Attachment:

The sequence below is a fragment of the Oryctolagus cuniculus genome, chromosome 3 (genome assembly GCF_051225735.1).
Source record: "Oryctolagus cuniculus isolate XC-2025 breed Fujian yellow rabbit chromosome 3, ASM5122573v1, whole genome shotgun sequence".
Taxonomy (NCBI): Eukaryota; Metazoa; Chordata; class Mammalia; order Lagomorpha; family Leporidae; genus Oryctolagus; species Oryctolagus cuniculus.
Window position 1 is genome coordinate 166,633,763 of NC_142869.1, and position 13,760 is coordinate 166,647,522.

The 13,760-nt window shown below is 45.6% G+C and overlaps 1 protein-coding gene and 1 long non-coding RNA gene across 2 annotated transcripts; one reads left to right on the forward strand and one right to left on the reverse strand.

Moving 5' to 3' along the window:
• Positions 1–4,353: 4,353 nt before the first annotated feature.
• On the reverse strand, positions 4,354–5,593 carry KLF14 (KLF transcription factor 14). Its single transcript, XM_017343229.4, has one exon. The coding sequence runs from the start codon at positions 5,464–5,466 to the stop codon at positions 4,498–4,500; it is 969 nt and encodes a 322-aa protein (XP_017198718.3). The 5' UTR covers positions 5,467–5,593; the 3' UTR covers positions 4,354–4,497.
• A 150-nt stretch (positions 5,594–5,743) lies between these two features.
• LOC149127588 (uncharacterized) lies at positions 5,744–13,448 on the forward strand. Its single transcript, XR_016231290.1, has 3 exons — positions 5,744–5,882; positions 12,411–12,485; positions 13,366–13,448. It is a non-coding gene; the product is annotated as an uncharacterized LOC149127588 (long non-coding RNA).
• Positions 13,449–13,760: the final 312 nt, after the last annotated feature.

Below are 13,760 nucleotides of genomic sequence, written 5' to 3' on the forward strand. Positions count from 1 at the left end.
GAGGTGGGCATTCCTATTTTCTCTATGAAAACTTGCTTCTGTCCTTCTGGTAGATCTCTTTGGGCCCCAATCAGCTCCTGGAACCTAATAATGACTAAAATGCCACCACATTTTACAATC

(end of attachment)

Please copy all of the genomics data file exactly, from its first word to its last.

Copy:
The sequence below is a fragment of the Oryctolagus cuniculus genome, chromosome 3 (genome assembly GCF_051225735.1).
Source record: "Oryctolagus cuniculus isolate XC-2025 breed Fujian yellow rabbit chromosome 3, ASM5122573v1, whole genome shotgun sequence".
Taxonomy (NCBI): Eukaryota; Metazoa; Chordata; class Mammalia; order Lagomorpha; family Leporidae; genus Oryctolagus; species Oryctolagus cuniculus.
Window position 1 is genome coordinate 166,633,763 of NC_142869.1, and position 13,760 is coordinate 166,647,522.

The 13,760-nt window shown below is 45.6% G+C and overlaps 1 protein-coding gene and 1 long non-coding RNA gene across 2 annotated transcripts; one reads left to right on the forward strand and one right to left on the reverse strand.

Moving 5' to 3' along the window:
• Positions 1–4,353: 4,353 nt before the first annotated feature.
• On the reverse strand, positions 4,354–5,593 carry KLF14 (KLF transcription factor 14). Its single transcript, XM_017343229.4, has one exon. The coding sequence runs from the start codon at positions 5,464–5,466 to the stop codon at positions 4,498–4,500; it is 969 nt and encodes a 322-aa protein (XP_017198718.3). The 5' UTR covers positions 5,467–5,593; the 3' UTR covers positions 4,354–4,497.
• A 150-nt stretch (positions 5,594–5,743) lies between these two features.
• LOC149127588 (uncharacterized) lies at positions 5,744–13,448 on the forward strand. Its single transcript, XR_016231290.1, has 3 exons — positions 5,744–5,882; positions 12,411–12,485; positions 13,366–13,448. It is a non-coding gene; the product is annotated as an uncharacterized LOC149127588 (long non-coding RNA).
• Positions 13,449–13,760: the final 312 nt, after the last annotated feature.

Below are 13,760 nucleotides of genomic sequence, written 5' to 3' on the forward strand. Positions count from 1 at the left end.
GAGGTGGGCATTCCTATTTTCTCTATGAAAACTTGCTTCTGTCCTTCTGGTAGATCTCTTTGGGCCCCAATCAGCTCCTGGAACCTAATAATGACTAAAATGCCACCACATTTTACAATC